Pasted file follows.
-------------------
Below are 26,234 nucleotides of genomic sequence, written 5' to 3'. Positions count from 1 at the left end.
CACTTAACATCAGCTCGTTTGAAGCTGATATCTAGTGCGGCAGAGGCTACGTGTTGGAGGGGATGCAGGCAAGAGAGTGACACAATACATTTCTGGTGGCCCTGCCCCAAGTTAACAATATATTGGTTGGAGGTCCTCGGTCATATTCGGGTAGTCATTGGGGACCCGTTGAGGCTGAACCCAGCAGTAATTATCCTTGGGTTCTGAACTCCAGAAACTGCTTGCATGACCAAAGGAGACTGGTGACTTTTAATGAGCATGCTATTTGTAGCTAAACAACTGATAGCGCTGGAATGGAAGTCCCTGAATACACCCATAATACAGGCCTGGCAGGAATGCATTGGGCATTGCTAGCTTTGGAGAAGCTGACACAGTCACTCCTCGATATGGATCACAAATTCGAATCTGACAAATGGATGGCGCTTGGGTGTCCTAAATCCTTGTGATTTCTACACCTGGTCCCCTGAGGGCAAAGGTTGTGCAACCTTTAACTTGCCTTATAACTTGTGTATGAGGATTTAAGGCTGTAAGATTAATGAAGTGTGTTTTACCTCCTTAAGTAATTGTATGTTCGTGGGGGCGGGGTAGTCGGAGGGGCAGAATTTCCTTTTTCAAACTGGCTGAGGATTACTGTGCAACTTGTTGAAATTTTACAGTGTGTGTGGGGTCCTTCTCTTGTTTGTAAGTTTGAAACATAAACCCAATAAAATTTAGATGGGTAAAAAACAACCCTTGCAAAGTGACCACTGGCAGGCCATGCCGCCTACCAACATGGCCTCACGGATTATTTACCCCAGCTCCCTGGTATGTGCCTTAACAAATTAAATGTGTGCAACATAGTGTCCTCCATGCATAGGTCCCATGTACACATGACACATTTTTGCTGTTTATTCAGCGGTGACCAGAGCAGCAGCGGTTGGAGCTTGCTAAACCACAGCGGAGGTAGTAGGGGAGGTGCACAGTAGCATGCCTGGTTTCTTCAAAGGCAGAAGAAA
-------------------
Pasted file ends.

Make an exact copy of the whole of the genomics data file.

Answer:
Below are 26,234 nucleotides of genomic sequence, written 5' to 3'. Positions count from 1 at the left end.
CACTTAACATCAGCTCGTTTGAAGCTGATATCTAGTGCGGCAGAGGCTACGTGTTGGAGGGGATGCAGGCAAGAGAGTGACACAATACATTTCTGGTGGCCCTGCCCCAAGTTAACAATATATTGGTTGGAGGTCCTCGGTCATATTCGGGTAGTCATTGGGGACCCGTTGAGGCTGAACCCAGCAGTAATTATCCTTGGGTTCTGAACTCCAGAAACTGCTTGCATGACCAAAGGAGACTGGTGACTTTTAATGAGCATGCTATTTGTAGCTAAACAACTGATAGCGCTGGAATGGAAGTCCCTGAATACACCCATAATACAGGCCTGGCAGGAATGCATTGGGCATTGCTAGCTTTGGAGAAGCTGACACAGTCACTCCTCGATATGGATCACAAATTCGAATCTGACAAATGGATGGCGCTTGGGTGTCCTAAATCCTTGTGATTTCTACACCTGGTCCCCTGAGGGCAAAGGTTGTGCAACCTTTAACTTGCCTTATAACTTGTGTATGAGGATTTAAGGCTGTAAGATTAATGAAGTGTGTTTTACCTCCTTAAGTAATTGTATGTTCGTGGGGGCGGGGTAGTCGGAGGGGCAGAATTTCCTTTTTCAAACTGGCTGAGGATTACTGTGCAACTTGTTGAAATTTTACAGTGTGTGTGGGGTCCTTCTCTTGTTTGTAAGTTTGAAACATAAACCCAATAAAATTTAGATGGGTAAAAAACAACCCTTGCAAAGTGACCACTGGCAGGCCATGCCGCCTACCAACATGGCCTCACGGATTATTTACCCCAGCTCCCTGGTATGTGCCTTAACAAATTAAATGTGTGCAACATAGTGTCCTCCATGCATAGGTCCCATGTACACATGACACATTTTTGCTGTTTATTCAGCGGTGACCAGAGCAGCAGCGGTTGGAGCTTGCTAAACCACAGCGGAGGTAGTAGGGGAGGTGCACAGTAGCATGCCTGGTTTCTTCAAAGGCAGAAGAAA